UC Berkeley
Bear in Mind Conversations with the Chancellor  

Chancellor Berdahl

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Bear in Mind is now being videotaped for UCTV. For air times and channel info, see UCTV's schedule. Shows are also archived for Web viewing on demand.


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An international campus

February 2010
The battle for Berkeley's future

January 2008
Confronting the challenges of the affordability and access to higher education

September 2007
The Hewlett Challenge, the Energy Biosciences Institute, and equity and inclusion

March 2007
The Energy Biosciences Institute

Dec. 2006
Exploring intercollegiate athletics at UC Berkeley

Oct. 2005
From stem cells to smart buildings: The world of research at UC Berkeley

May 2005
Christopher Edley, Maria Mavroudi, and Tyrone Hayes on the challenges facing UC Berkeley

July 2004
Introducing Chancellor Robert J. Birgeneau

Sept. 2002 - April 2004
Episodes hosted by previous chancellor Robert M. Berdahl


Produced by the Office of Public Affairs in association with SNP Communications. Web streaming provided by Educational Technology Services.
Dean Karen Kenney, Berdahl

Episode 18, May 26, 2004: Farewell to Chancellor Berdahl

Watch Bear in Mind on UCTV
Last month's Election Special episode of Bear in Mind is being broadcast by UCTV each day this week (starting May 24). See UCTV's schedule for specific Bear in Mind airtimes, or visit the on-demand archive of past videotaped episodes. (UCTV is carried on Comcast Channel 33 in Berkeley.)

As this is Chancellor Robert M. Berdahl's final episode of Bear in Mind — he will be stepping down this summer — the crew decided that it was his turn to field questions ranging from the serious to the silly. Guest interviewer Karen Kenney, Dean of Students, quizzes the chancellor on what he'd learned in seven years of interacting with Berkeley students, while Academic Senate Chair Ron Gronsky asks whether Berdahl is at all nervous about the idea of teaching again. Marie Felde, Director of Media Relations, reminds the Chancellor about his first-ever job — on a Spam canning line — and asks whether he's looking forward to some time off. At the end of the program, Berdahl shares what's on the Top of his Mind: the role that he hopes Bear in Mind has played in the Berkeley community.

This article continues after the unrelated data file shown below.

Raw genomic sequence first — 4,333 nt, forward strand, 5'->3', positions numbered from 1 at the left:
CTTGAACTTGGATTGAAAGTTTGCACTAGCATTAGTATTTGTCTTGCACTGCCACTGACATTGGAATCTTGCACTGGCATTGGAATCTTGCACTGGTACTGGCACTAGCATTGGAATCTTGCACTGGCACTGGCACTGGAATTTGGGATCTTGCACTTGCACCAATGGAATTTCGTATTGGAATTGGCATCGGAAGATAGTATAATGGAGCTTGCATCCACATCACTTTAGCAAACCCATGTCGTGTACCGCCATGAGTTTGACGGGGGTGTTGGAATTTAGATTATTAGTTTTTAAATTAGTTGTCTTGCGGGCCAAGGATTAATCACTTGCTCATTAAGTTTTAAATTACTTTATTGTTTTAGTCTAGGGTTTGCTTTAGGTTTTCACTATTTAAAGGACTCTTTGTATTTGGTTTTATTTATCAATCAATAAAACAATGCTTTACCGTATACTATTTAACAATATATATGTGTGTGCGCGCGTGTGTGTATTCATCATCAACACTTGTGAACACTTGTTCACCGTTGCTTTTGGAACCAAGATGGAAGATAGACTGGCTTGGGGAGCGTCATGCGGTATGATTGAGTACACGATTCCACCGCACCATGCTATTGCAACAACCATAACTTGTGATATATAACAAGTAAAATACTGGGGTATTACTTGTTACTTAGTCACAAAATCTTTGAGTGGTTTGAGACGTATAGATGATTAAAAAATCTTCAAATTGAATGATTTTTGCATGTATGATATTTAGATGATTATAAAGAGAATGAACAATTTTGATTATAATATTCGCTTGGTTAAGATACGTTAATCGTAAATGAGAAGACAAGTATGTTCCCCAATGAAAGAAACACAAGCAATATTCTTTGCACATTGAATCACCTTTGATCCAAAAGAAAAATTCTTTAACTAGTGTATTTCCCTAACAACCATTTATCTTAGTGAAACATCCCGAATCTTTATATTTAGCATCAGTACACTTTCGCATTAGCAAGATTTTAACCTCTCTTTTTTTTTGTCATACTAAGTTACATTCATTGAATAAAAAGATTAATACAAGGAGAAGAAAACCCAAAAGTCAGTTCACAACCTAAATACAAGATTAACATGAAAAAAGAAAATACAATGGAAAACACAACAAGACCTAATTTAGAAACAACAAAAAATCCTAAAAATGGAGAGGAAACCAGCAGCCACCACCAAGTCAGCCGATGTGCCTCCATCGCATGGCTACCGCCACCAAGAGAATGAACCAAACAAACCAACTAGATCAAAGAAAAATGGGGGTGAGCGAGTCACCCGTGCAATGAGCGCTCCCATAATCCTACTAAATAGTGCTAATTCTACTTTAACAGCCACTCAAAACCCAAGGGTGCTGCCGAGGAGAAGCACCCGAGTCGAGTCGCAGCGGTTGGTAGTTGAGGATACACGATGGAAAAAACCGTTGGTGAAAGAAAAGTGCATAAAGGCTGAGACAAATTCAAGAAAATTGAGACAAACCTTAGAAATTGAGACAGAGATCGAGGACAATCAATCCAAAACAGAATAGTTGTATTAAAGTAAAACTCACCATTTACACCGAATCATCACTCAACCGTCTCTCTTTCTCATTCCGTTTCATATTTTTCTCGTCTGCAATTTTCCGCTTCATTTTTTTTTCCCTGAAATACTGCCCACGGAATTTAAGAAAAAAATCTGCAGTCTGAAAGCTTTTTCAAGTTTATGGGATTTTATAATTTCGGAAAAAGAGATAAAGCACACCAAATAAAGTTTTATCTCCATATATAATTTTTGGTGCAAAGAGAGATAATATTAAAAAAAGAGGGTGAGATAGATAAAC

We'll miss him.

The audio-only interviews below are in RealOne Player format (see these links for downloading the free version of the software). Send feedback via e-mail to bearshow@berkeley.edu.


Hear the entire episode from start to finish ...
37:54 minutes

audio Introduction
0:53 minutes

Karen Kenney interviews Berdahl
11:08 minutes

Berdahl tells the Dean of Students how Berkeley students are different from those at other universities; accommodating free speech vs. civil disobedience; why he kept Berkeley open on September 11, 2001; and how he wishes that he had succeeded in making the campus more diverse. His favorite memory of students? The standing ovation they gave him at this year's Commencement Convocation, "which was much more than I would have ever expected," he says.

Karen Kenney

A Berdahl anecdote from John Cummins
1:13 minutes

"I won't tell Tien if you don't": By phone, the Associate Chancellor and Chief of Staff recalls his first-ever conversation with Berdahl.


Ron Gronsky interviews Berdahl
9:11 minutes

Ron Gronsky, professor of Materials Science and Engineering and Chair of the Academic Senate, talks to Berdahl about the faculty side of his seven-year tenure. The chancellor shares his thoughts on attracting and retaining faculty, Berkeley's tradition of shared governance, and his excitement — and trepidation — about returning to teaching after almost 12 years.

Ron Gronsky

A Berdahl anecdote from Peg Skorpinski
1:07 minutes

Cat aprons and September 11 strength: By phone, the longtime campus photographer recalls her favorite encounters with Berdahl


Marie Felde interviews Berdahl
12:17 minutes

Director of Media Relations Marie Felde, one of the producers of Bear in Mind, takes the chancellor on a trip down memory lane, to a summer job as a meat packer. Will his perception of himself change once he's no longer top dog? Berdahl invokes a former chancellor, who said "You go from 'Who's who' to 'Who's he?'" but says that he will welcome anonymity. He discusses how the world's perception of Berkeley is constrained by history, and emphasizes that, while trying at times, this has been the "best job in the world." The show ends with Berdahl's answers to the (slightly modified) series of questions that close the interview show "Inside the Actor's Studio."

Marie Felde

Top of Mind
3:09 minutes

What Bear in Mind has meant to Berdahl: the more than 50 student, faculty, and staff guests he has interviewed have given him "a really special opportunity to learn, listen, and engage in conversation." The program was conceived to share with a wider audience the sense of intellectual energy flowing through the Berkeley commmunity. "I hope we succeeded," says Berdahl, "because Berkeley is truly a place like no other."


Robert M. Berdahl

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